And if China keeps growing over the medium term, that means that dollar denominated call options on Australian dollars are also a good thing to think about ... especially since in an age of Peak Oil, Australia has substantial untapped natural gas reserves.

So, that's why I am asking.

If it seems likely that y'all might reach an accommodation with the Chinese and cut the US loose to fend for itself ... could y'all give me some advance warning?



I've been accused of being a Marxist, yet while Harpo's my favourite, it's Groucho I'm always quoting. Odd, that.
by BruceMcF (agila61 at netscape dot net) on Sat Feb 23rd, 2008 at 05:36:31 PM EST
They furrow their brows

Jarrow March - Wikipedia, the free encyclopedia

The marchers arrived in London on October 31, almost a month after leaving. The total amount of signatures on the petition was 12,000, and was handed into Parliament by Wilkinson. The Prime Minister of the day, Stanley Baldwin, refused to see any of the marchers' representatives, claiming he was too busy. The marchers generally received sympathy, though no proposal was made to help Jarrow, despite the petition being accepted in the House of Commons.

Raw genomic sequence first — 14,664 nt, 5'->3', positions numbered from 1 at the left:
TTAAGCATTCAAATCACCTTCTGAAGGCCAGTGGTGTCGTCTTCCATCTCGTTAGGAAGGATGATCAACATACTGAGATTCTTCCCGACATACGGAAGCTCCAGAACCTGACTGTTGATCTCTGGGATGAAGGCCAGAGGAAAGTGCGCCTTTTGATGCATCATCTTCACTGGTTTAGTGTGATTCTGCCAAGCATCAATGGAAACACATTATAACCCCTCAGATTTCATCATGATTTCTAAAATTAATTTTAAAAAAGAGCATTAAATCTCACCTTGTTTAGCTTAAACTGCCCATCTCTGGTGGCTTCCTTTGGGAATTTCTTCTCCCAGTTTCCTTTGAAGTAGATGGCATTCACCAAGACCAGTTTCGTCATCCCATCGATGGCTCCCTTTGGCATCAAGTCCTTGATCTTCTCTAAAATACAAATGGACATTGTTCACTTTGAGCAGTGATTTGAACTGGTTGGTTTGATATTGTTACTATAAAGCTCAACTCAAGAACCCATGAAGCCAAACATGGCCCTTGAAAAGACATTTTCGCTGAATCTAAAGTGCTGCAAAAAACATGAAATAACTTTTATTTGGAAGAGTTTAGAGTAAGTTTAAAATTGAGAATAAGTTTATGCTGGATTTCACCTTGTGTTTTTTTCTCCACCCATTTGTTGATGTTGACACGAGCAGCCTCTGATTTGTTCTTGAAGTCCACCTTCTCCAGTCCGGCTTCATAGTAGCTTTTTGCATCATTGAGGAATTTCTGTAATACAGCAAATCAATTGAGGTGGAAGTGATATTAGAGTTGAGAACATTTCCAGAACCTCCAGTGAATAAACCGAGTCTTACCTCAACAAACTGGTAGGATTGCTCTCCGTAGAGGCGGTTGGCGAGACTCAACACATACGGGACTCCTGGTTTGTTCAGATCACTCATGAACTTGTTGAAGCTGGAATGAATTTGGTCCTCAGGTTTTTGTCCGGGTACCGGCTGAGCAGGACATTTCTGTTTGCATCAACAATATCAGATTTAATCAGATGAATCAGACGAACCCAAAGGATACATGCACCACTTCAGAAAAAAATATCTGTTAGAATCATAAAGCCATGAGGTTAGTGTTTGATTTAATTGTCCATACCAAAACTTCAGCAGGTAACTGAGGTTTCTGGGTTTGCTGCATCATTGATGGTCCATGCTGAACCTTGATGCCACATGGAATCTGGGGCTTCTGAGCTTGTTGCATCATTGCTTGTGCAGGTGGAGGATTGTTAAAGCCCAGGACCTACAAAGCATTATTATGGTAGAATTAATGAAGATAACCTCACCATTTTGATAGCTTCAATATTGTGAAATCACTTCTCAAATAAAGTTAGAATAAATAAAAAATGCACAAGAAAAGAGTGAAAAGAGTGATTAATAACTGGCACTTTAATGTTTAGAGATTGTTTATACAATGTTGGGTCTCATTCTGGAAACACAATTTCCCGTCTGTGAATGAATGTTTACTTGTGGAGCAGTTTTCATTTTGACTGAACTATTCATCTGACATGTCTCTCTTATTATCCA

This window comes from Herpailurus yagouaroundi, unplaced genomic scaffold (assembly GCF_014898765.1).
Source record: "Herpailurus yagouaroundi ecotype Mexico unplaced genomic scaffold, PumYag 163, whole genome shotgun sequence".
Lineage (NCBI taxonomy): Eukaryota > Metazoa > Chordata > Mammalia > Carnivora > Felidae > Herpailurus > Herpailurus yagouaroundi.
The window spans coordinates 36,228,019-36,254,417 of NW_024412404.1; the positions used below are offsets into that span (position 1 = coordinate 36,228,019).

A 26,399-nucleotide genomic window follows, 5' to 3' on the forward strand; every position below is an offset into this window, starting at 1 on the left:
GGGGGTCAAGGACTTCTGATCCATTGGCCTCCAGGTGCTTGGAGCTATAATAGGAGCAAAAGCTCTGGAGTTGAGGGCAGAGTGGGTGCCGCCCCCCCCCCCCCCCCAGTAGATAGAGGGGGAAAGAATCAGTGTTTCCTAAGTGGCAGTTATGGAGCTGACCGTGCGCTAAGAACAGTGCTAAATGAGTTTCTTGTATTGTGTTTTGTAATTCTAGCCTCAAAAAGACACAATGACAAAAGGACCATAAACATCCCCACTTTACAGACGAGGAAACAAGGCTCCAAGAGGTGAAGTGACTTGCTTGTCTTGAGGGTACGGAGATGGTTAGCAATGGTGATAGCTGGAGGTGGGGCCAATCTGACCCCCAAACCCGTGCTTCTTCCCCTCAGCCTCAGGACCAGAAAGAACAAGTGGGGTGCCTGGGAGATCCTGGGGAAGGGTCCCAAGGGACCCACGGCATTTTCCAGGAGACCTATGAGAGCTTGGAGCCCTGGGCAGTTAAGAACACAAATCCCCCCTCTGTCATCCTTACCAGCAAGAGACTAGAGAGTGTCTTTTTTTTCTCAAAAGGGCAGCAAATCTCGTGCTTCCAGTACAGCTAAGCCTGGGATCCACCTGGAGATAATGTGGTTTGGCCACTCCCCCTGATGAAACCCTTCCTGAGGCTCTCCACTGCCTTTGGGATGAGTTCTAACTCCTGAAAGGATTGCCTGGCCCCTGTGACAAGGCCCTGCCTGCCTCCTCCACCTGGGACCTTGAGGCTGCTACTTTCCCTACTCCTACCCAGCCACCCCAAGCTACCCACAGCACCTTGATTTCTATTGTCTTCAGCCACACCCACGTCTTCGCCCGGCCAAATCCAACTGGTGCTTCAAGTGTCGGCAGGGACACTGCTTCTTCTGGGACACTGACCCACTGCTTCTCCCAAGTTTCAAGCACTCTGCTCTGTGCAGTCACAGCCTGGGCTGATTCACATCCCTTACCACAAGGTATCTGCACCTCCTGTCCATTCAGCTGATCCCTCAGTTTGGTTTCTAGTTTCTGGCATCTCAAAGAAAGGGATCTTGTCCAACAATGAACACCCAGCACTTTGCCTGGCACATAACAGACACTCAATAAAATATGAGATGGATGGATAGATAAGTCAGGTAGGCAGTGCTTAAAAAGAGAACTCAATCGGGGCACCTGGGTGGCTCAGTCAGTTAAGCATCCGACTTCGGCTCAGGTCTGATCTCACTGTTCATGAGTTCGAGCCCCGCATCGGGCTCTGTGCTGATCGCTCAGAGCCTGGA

Several years after the Jarrow March, in 1938, a ship-breaking yard and engineering works were established in Jarrow. The following year, a steelworks was established. Still, the depression continued in Jarrow until the beginning of World War II, when industrial production increased due to the nation's need for re-armament.

The Jarrow March is fondly remembered by those on the left in British politics as a landmark in the history of labour movement, even though the Labour Party of the day opposed it, and the Trades Union Congress circularized Trades Councils advising them not to help the marchers[2].

The last surviving member of the march, Cornelius Whalen, died on September 14, 2003, at 93.[3]

Great diary--great picture!

Don't fight forces, use them R. Buckminster Fuller.

by rg (leopold dot lepster at google mail dot com) on Sat Feb 23rd, 2008 at 05:58:04 PM EST
[ Parent ]
Yeah, this is probably not the best time to be nearing retirement on a fixed income.  Unless, of course, its fixed really high.